KW: What message do you want people to take away from Where’s Daddy?
RD: That the child support system does not truly assist who it’s supposed to, which are the children. It often creates irreparable resentment and hatred between fathers and mothers. Men have died from it. Men have become emasculated from it. Men feel like they have no self-worth from it. Children become broken mentally and emotionally from it. Often, mothers even hate their sons from it because of the estranged relationship with the father. This begins another cycle of dysfunction and emasculation. It is important to remember that first things learned are hardest to forget. Traditions pass from one generation to the next. The system needs to be changed. I hope people embrace the message. There’s something in it for everyone.
KW: Was there a meaningful spiritual component to your childhood?
RD: Most definitely. I hope that comes across in the film. One major spiritual component that I’ve always embraced is to welcome the opportunity to be a messenger or an emissary. It is a blessing.
KW: Who loved you unconditionally during your formative years?
RD: Thank God, I had a great family support system. I had both parents, grandparents, uncles, aunts and cousins who all had significant impacts on my life that I will always be thankful for.
KW: What was your very first job?
RD: Working maintenance at a bank. Putting in light fixtures and
sweeping the streets out front.
KW: The Toure question: Who is the person who most inspired you to become the person you are today?
RD: I would probably say my mother, for she took me to a lot of movies when I was a child. I was greatly influenced by those experiences. There’s nothing like having the cinematic experience on a consistent basis when you’re growing up. I became fascinated and captivated by it.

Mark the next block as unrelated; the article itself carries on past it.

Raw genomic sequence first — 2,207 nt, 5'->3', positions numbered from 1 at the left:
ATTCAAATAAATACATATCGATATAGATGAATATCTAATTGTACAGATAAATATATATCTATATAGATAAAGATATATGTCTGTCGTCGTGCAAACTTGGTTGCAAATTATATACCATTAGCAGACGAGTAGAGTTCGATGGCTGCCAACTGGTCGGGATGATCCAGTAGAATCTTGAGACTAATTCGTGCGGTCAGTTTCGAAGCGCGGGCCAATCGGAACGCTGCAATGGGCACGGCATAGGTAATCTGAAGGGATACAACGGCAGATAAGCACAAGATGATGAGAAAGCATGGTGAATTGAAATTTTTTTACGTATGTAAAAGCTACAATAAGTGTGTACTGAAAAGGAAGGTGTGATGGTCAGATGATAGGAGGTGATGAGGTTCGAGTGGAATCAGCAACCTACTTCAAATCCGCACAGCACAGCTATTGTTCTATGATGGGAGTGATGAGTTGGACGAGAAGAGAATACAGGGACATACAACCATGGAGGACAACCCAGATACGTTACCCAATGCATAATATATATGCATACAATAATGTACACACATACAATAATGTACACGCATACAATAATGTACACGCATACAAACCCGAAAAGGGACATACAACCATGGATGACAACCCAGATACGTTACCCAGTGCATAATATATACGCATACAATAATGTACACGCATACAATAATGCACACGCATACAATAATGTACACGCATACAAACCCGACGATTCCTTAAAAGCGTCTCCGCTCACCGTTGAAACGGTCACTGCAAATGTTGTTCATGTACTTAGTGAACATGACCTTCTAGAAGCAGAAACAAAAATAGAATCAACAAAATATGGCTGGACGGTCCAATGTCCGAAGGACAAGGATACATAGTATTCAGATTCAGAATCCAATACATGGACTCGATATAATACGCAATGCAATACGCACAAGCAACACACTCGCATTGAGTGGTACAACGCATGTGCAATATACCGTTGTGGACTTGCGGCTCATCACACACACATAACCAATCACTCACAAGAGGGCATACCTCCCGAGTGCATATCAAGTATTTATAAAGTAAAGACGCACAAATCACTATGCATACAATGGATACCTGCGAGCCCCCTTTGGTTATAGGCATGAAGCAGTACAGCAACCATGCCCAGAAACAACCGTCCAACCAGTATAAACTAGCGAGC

KW: Rudy Lewis asks: Who’s at the top of your hero list?
RD: Anyone who’s not afraid to stand up for themselves and rise against adverse circumstances.
KW: Let’s say you’re throwing your dream dinner party—who’s invited… and what would you serve?
RD: I Some luminaries like Nelson Mandela, Gandhi, Dr. King, Fannie Lou Hamer, the Dalai Lama, Sidney Poitier, Hattie McDaniel… And tell Sanaa Lathan she’s invited, too! I would serve a culmination of everything. Exquisite foods from all cultures. That would be awesome.
KW: The Jamie Foxx question: If you only had 24 hours to live, how would you spend the time?
RD: With family.
KW: What has been the biggest obstacle you have had to overcome?
RD: Realizing that, sadly, many have an inherent fear and dislike of African-American men for no reason. This can even pertain within the African-American race in how we deal with one another. As an African-American man with principles and pride, I realized that at an early age, and I am always on alert for it.
KW: The Dulé Hill question. Do you think that the success you’ve achieved in your career is because of you, because of a higher power, or because of a mixture of both?
RD: Definitely both. The higher power makes you who who are, but it’s up to you to embrace it.
KW: The Flex Alexander question: How do you get through the tough times?
KW: The Dana Perino question: What keeps you up at night?
RD: Racism and discrimination against African-American men. It’s an epidemic that needs to be addressed and rectified with the closest of attention by those who understand it and can really make a difference.
KW: The Pastor Alex Kendrick question: When do you feel the most content?
RD: During those moments of solitude and reflection when I know I’ve completed a task successfully.
KW: Finally, Samuel L. Jackson asks: What’s in your wallet?
RD Not money! I lose money too much when it’s in there. I’ve learned to just keep cards in my wallet. They can be replaced, but money can not.
KW: Thanks again for the time, Rel, and best of luck with the film.
RD: Thanks a million, Kam! It’s always a privilege to converse with one of the world’s preeminent and most socially-aware critics.
To see a trailer for Where’s Daddy? visit: https://vimeo.com/251094520
To purchase a copy of Where’s Daddy? visit :https://www.amazon.com/exec/obidos/ASIN/B07894WXWP/ref%3dnosim/thslfofire-20